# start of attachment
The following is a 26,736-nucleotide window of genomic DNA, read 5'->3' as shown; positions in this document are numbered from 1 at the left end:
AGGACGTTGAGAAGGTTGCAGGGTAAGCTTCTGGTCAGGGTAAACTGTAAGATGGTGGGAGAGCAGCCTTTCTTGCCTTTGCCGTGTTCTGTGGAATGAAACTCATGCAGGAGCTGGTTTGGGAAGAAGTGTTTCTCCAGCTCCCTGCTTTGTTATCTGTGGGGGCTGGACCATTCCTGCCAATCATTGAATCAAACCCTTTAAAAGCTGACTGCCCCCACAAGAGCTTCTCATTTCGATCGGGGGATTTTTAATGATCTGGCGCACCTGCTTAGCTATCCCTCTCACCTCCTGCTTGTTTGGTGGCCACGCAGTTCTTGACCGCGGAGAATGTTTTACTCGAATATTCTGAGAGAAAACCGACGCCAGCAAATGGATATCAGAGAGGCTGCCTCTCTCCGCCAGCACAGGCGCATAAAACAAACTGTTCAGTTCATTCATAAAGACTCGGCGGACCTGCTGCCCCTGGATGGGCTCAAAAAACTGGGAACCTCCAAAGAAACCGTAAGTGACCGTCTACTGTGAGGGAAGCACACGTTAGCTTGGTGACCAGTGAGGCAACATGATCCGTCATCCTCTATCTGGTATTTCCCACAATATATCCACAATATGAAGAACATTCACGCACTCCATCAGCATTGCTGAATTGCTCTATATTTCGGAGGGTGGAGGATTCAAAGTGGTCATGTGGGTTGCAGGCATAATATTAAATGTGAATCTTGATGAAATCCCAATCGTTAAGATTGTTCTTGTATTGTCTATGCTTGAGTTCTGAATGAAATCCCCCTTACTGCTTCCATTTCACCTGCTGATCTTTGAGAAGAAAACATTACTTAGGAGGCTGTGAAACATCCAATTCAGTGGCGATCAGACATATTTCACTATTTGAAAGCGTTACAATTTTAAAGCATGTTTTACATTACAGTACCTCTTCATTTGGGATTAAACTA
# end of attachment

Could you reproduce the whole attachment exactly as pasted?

The following is a 26,736-nucleotide window of genomic DNA, read 5'->3' as shown; positions in this document are numbered from 1 at the left end:
AGGACGTTGAGAAGGTTGCAGGGTAAGCTTCTGGTCAGGGTAAACTGTAAGATGGTGGGAGAGCAGCCTTTCTTGCCTTTGCCGTGTTCTGTGGAATGAAACTCATGCAGGAGCTGGTTTGGGAAGAAGTGTTTCTCCAGCTCCCTGCTTTGTTATCTGTGGGGGCTGGACCATTCCTGCCAATCATTGAATCAAACCCTTTAAAAGCTGACTGCCCCCACAAGAGCTTCTCATTTCGATCGGGGGATTTTTAATGATCTGGCGCACCTGCTTAGCTATCCCTCTCACCTCCTGCTTGTTTGGTGGCCACGCAGTTCTTGACCGCGGAGAATGTTTTACTCGAATATTCTGAGAGAAAACCGACGCCAGCAAATGGATATCAGAGAGGCTGCCTCTCTCCGCCAGCACAGGCGCATAAAACAAACTGTTCAGTTCATTCATAAAGACTCGGCGGACCTGCTGCCCCTGGATGGGCTCAAAAAACTGGGAACCTCCAAAGAAACCGTAAGTGACCGTCTACTGTGAGGGAAGCACACGTTAGCTTGGTGACCAGTGAGGCAACATGATCCGTCATCCTCTATCTGGTATTTCCCACAATATATCCACAATATGAAGAACATTCACGCACTCCATCAGCATTGCTGAATTGCTCTATATTTCGGAGGGTGGAGGATTCAAAGTGGTCATGTGGGTTGCAGGCATAATATTAAATGTGAATCTTGATGAAATCCCAATCGTTAAGATTGTTCTTGTATTGTCTATGCTTGAGTTCTGAATGAAATCCCCCTTACTGCTTCCATTTCACCTGCTGATCTTTGAGAAGAAAACATTACTTAGGAGGCTGTGAAACATCCAATTCAGTGGCGATCAGACATATTTCACTATTTGAAAGCGTTACAATTTTAAAGCATGTTTTACATTACAGTACCTCTTCATTTGGGATTAAACTA